Hollywood Rules and Traits
Just a few rules that seem to dominate Hollywood lately. I decided to leave out the obvious ones (don’t have sex in a teen slasher movie) because everyone knows them, and so many people have written about them.
Doctor Cain’s Law
If the girlfriend of a doctor/med student dies in the course of a movie involving reanimation, the doctor will use the process to resurrect her. (Named for Dan Cain of Re-Animator, and making appearances in House of the Dead and The Mummy Returns – though it is the son in this instance)
The unique trait allowing a hero to catch a knife thrown at him and throw it back at his attacker. (Named for Jack Burton of Big Trouble in Little China, though seen in The Mummy Returns as well).
Rule of Survival #1
If you are a college kid invited to a really bitchin’ rave on a secluded island, DON’T GO!!!
Rudy’s Forced Foreshadowing
The brutal demonstration of a particular skill that becomes vital later in the movie. this form of foreshadowing has all the subtly of a wooden axe handle. (Called for the incredible bluntness in which House of the Dead character Rudy says of his ex-girlfriend, “she wanted to focus on her fencing. What good is that?”)
Rule of Survival #2
If you are involved in a scavenger hunt, chances are that nothing on your list can be found in the abandoned army base just outside of town.
Unique trait found in many college kids which allows them to be able to use a handgun/shotgun/rifle with marksman skill, even if they have never picked up such a weapon before. This ability is rarely found in anyone who utters the words, “Don’t worry, I saw this in a movie once.”
Rule of Survival #3
It’s okay to be considered a chicken if a dare involves going into a house/school/cemetery where a lot of people were killed years ago… and they never found the killer.
Dominant in the Post-Matrix Hollywood films where fighters (especially unarmed fighters) have the ability to defy gravity while the camera spins to a different angle (not necessarily to get a better shot of the action, mostly just to show they can).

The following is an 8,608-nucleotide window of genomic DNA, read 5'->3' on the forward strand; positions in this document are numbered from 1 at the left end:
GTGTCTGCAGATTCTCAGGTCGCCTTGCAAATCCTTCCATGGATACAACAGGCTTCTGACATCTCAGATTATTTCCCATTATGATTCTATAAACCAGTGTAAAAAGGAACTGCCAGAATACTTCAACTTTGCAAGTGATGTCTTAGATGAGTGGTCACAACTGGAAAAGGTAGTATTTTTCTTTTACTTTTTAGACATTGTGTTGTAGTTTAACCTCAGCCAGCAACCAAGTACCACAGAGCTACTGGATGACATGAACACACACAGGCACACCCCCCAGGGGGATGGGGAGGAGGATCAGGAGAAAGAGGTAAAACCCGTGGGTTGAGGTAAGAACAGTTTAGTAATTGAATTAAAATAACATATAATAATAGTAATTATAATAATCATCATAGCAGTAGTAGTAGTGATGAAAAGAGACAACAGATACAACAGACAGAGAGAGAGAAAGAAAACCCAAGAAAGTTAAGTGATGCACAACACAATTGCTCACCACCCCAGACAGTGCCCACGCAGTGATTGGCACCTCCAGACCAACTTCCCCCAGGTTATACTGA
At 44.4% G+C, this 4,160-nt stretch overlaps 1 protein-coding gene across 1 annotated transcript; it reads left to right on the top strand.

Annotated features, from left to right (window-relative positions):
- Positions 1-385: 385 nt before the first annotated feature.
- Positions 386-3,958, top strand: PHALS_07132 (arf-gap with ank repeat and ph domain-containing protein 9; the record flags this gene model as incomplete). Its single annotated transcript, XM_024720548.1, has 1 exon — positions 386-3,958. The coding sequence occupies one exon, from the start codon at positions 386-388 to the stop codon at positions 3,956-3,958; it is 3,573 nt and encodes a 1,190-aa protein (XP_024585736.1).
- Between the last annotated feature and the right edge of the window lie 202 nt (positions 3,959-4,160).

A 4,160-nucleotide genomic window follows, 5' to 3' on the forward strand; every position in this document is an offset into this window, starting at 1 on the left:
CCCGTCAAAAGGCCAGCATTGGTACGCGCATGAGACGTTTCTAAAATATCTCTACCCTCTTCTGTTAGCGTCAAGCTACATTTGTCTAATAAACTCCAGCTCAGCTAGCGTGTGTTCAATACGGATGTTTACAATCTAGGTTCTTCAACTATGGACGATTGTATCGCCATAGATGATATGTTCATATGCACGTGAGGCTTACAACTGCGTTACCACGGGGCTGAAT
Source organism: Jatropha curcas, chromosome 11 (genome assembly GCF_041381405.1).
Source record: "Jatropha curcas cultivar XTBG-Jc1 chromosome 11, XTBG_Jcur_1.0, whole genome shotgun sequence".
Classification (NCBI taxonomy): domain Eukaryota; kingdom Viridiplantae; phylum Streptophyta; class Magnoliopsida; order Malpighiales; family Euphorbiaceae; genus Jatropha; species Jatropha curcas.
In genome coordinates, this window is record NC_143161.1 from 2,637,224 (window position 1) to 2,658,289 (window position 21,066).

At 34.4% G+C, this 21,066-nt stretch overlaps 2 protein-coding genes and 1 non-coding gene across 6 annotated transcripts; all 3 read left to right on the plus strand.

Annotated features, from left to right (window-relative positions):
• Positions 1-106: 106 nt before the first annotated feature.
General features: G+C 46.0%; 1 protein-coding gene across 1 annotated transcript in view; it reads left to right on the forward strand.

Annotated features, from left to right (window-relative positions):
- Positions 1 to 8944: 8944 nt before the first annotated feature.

My Brother, My Zombie
When faced with the idea that a relative is a blood-thirsty monster, or will soon become one, the living relative will always insist on finishing it, usually saying something like, “No, I’ll do it. It’s only right.”
My Brother, My Zombie Corollary
The actual incident will go down in one of two ways: a) After great hesitation, the relative will close their eyes, aim the gun (shaking in hand), apologize, and fire; or b) The relative will close their eyes, aim the gun (hand really shaking), and start crying, at which point someone else will finish the job.
Rule of Survival #4
When confronted with the possibility of flesh-eating zombies, locations for supplies should include: A) A gun shop, B) Supermarket (for food), and C) The Medieval history wing of the local museum for chain mail so the damn suckers can’t bite you (in a pinch, any dive shop that sells those metal shark suits will do).
Pet Survival Rates
A pet’s survival rate relies heavily on whether it can be more startling for it to jump out at someone alive, or be found dead. In most cases, cats usually live much longer than dogs.
Sci-Fi to DVD alterations
The only real changes between the movie that debuts on the Sci-Fi channel and the unrated DVD release are: A) A LOT more swearing, B) A slight increase in gore, and C) At least one shot of an unknown starlet topless.
Theatrical to Director’s Cut
Most people cannot tell the difference between what they saw in the theater and the unrated director’s cuts (Notable exceptions: Lord of the Rings and Daredevil)
Similar to skill absorption, except dealing with languages. Usually manifests in one member of a group who just so happens to read Spanish/French/Latin/Sanskrit/cuneiform.